About 7% of all malignancies in children younger than 15 years are neuroblastomas. About one quarter of cancers in the first year of life are neuroblastomas, making this the most frequent histological type of infant cancer.[1,2] The incidence rate of the disease in children younger than 1 year is about 35 per million but declines rapidly with age to about 1 per million between ages 10 and 14 years. Males appear to be affected slightly more commonly than females, with about five cases occurring in boys to every four occurring in girls.
Childhood craniopharyngiomas are benign brain tumors found near the pituitary gland.
Childhood craniopharyngiomas are rare tumors usually found near the pituitary gland (a pea-sized organ at the bottom of the brain that controls other glands) and the hypothalamus (a small cone-shaped organ connected to the pituitary gland by nerves).
Anatomy of the inside of the brain, showing the pineal and pituitary glands, optic nerve, ventricles (with cerebrospinal fluid shown in blue), and other...
The risk factors for and causes of neuroblastoma have not been established, and therefore it is not possible to provide information or advice for the primary prevention of this disease. It is generally thought that many neuroblastomas are present and detectable at birth, thereby allowing for detection of tumors by a single, once-in-a-lifetime screening test, such as those used for neonatal screening for noncancerous conditions (e.g., phenylketonuria). Screening is performed through biochemical tests for metabolites of norepinephrine and dopamine (i.e., vanillylmandelic acid [VMA], and homovanillic acid [HVA]). Seventy-five percent to 90% of cases of neuroblastoma excrete these substances into the urine, which can be measured in urine specimens. There is no known optimal age for screening, but the most commonly discussed and studied age for a one-time screen has been 6 months. Screening at 12 months has also been evaluated in a population-based study in Germany. Approximately 65% of cases are present before 6 months. Furthermore, the clinical significance of screen-detected neuroblastomas is in question since stage I and II localized tumors less than 5 cm have been observed to regress without treatment in an observational study.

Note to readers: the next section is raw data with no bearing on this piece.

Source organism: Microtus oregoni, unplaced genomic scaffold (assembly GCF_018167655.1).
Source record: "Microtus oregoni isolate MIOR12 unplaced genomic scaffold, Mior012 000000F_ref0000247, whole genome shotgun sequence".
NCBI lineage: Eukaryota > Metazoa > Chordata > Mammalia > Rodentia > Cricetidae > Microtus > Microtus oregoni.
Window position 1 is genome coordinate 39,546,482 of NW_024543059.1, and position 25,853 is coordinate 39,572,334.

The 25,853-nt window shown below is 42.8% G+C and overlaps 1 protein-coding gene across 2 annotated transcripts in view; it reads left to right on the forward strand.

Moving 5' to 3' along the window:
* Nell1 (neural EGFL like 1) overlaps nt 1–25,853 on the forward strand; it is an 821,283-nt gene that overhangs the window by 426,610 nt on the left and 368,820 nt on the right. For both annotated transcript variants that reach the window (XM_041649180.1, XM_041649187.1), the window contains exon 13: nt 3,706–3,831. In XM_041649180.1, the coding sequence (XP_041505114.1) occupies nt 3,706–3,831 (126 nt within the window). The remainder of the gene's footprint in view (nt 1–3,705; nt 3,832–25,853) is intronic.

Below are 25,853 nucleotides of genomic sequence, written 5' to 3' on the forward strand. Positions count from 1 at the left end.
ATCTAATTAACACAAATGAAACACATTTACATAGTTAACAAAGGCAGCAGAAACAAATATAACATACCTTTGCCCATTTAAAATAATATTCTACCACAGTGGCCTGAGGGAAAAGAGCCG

Testing of liquid urine samples or of samples collected on filter paper for VMA and HVA is possible. The first attempts to conduct mass screening through urinary testing occurred in Japan in the early 1970s. The VMA and HVA levels are usually measured by gas chromatography, thin layer chromatography, and/or high performance liquid chromatography.
There are no standard cut-off levels between positive and negative VMA and HVA tests. One recommendation is to use a VMA cut-off level of 25 ?g/mg creatinine and an HVA cut-off level of 32 ?g/mg creatinine. Alternatively, individual laboratories use a level of two standard deviations above that laboratory's age-specific mean to identify specimens for reanalysis. On reanalysis, a level of three standard deviations above the mean is used to determine the need for diagnostic evaluation.
The sensitivity of the screening procedure used in different studies ranges from 40% to 80%.[10,11,12,13] False-positives can be caused by dietary agents such as bananas and vanilla  but are rare with quantitative assays such as gas chromatography (specificity approximates 99.9%).[12,15] Because of the low prevalence of the disease, even in the Quebec Neuroblastoma Screening Project in which the specificity of the test was extremely high, the positive-predictive value was only 52%, i.e., for every two children identified by screening as being likely to have neuroblastoma, only one was actually affected. In the German Neuroblastoma Screening Project, the positive-predictive value has been reported as only 8.4%. False-positive cases are generally followed for prolonged periods with serial noninvasive testing before a definitive diagnosis excluding cancer can be offered to the parents.
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